China's economy leapfrogs Japan. Next target: the US.
- Sipho Hlongwane
- 14 Feb 2011 03:14 (South Africa)
Japan has finally admitted defeat and declared China to be the second largest economy in the world. It was thanks largely to Japan’s shrinking economy, but China is surging ahead alright, and we’re simply ticking off the years until they surpass America as the world’s largest economy. By SIPHO HLONGWANE.
According to data released by Japan’s cabinet office, the nominal gross product of Japan was valued at $5.4742 trillion, which was a lot less than China’s $5.8786 trillion. Japan has been the world’s second largest economy for 42 years, and now enters a new era as the world’s No. 3. China’s economy was actually larger than Japan’s from August 2010, after data showed that Japan’s nominal gross domestic product was valued at $1.288 trillion for the second quarter of 2010, while China’s was valued at $1.337 trillion, statistics which are in keeping with the data released by Japan for the entire year.
China becoming the second largest economy in the world is a mere technicality – a mere yardstick on the road to what the world is far more interested in, surpassing the US as the world’s largest economy, and how that will change relations between the two countries and the rest of the world. China’s economy is still only two-fifths the size of America’s, but is quickly catching up, thanks to America's glacial growth. “When Goldman Sachs made its first forecasts for the BRIC economies (Brazil, Russia, India and China) in 2003, it predicted that China would overtake America in 2041,” The Economist said. “Now it says 2027. In November Standard Chartered forecast it will happen by 2020. This partly reflects the impact of the financial crisis. In the third quarter of 2010 America’s real GDP was still below its level in December 2007. China’s GDP grew by 28% over the same period.”
For China, more money means more muscle and it is very keen to exercise its growing influence, first in the east Asia region and then in the rest of the world. In 2010, China spent a considerable amount of time squabbling with neighbours Japan, Taiwan and Vietnam over territory in the South China Sea as it seeks to extend the territorial waters it controls to hundreds of kilometres beyond the accepted international demarcations. To reassure its Southeast Asian allies, and to not-so-subtly let China know where its place was, the USA sent the aircraft carrier USS George Washington to conduct “drills” in the disputed waters of the South China Sea. As the data continues to confirm China’s dominance and it seeks to return its regional influence to pre-colonial levels, these disputes will get more pronounced, not less.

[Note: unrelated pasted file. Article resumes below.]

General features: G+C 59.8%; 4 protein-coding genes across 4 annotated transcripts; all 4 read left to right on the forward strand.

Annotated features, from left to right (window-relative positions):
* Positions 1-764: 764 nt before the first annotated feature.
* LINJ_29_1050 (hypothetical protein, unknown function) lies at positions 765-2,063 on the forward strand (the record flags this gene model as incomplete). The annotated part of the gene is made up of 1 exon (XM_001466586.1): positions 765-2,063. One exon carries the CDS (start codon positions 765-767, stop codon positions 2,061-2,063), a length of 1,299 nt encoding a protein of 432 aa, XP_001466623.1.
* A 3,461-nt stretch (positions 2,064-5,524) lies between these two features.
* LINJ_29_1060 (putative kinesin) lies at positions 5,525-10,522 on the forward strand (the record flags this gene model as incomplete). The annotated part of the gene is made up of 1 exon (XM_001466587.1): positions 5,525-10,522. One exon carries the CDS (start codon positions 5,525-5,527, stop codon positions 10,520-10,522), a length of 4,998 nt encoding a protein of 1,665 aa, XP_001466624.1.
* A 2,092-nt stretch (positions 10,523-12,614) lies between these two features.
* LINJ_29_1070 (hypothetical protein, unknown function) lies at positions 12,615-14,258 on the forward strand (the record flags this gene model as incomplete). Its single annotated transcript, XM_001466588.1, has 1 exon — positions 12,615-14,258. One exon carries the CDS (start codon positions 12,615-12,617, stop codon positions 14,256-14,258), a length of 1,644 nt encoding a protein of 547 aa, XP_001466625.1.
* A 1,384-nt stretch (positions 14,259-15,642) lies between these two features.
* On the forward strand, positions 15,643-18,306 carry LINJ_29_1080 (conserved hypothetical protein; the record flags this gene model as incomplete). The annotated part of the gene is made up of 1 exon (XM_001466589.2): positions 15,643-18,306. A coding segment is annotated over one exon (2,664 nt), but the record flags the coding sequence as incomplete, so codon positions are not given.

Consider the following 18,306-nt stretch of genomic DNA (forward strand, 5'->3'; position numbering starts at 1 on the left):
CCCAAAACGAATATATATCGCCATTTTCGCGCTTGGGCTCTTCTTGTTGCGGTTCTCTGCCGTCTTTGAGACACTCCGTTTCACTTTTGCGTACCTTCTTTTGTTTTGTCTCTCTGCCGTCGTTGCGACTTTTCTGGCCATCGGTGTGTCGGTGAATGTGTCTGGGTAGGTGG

America will no doubt continue to fidget uncomfortably with China’s ascendancy. In the aftermath of the economic downturn, the US is accusing China of keeping its currency at an artificial low to aid its exports and globalise its own explosive growth. The Obama administration has called on China repeatedly to revalue the yuan, and China has replied by thumbing its nose at America. When China’s President Hu Jintao visited the US in January, the value of the yuan was reportedly on the table for discussion. Calling on China to play ball, White House spokesman Robert Gibbs said “We believe that more must be done. That is an opinion that is held, not just by this country, but by many countries around the world.”
But the USA couldn’t push Hu too much on the issue, given the delicate relationship between the two countries. America is the world’s biggest consumer of goods made in China, and China is owed more by the USA than any other country in the world. America’s restraint in the face of China’s belligerence may make them look weak, but there’s really not much they can do short of igniting a trade or currency war that would have global consequences.
The news continues to get worse for Japan, however. AFP said, “While Japan was expected to fall behind a surging China in the year, the data underlined the weak state of a Japanese economy burdened by deflation, soft domestic demand and pressured by the industrialised world's biggest debt.
“It is difficult for the deflation-plagued Japanese economy to achieve self-sustained growth,” said chief economist at Monex Securities, Naoki Murakami.
Japan’s economy grew at a China-like rate between 1960 and 1980, averaging a rate of 7.5% in the 60s and 70s. Between 1986 and 1991, Japan entered into a bubble economy, where stock and real estate prices were greatly inflated, leading to an extended period of bottomed-out estate prices and a lethargic economy. The country has never really recovered, as even a negligible interest rate set by Japan’s Central Bank failed to lift the economy. Recovery was further damaged by the global financial downturn of 2007.
According to the IMF, the Japanese are richer than the Chinese by about 10 times on a head-to-head basis. Even factoring in China’s bigger population, the people there are a lot poorer than the Japanese. China may be a People’s Republic, but the people are a lot more equal across East China Sea in Japan. DM
- China replaced Japan in 2010 as No.2 Economy in The New York Times,
- Japan: economy slips to third in the world at CNN.
Photo: Vehicles drive on flyovers during the evening rush hour in central Shanghai. (Reuters)
- Sipho Hlongwane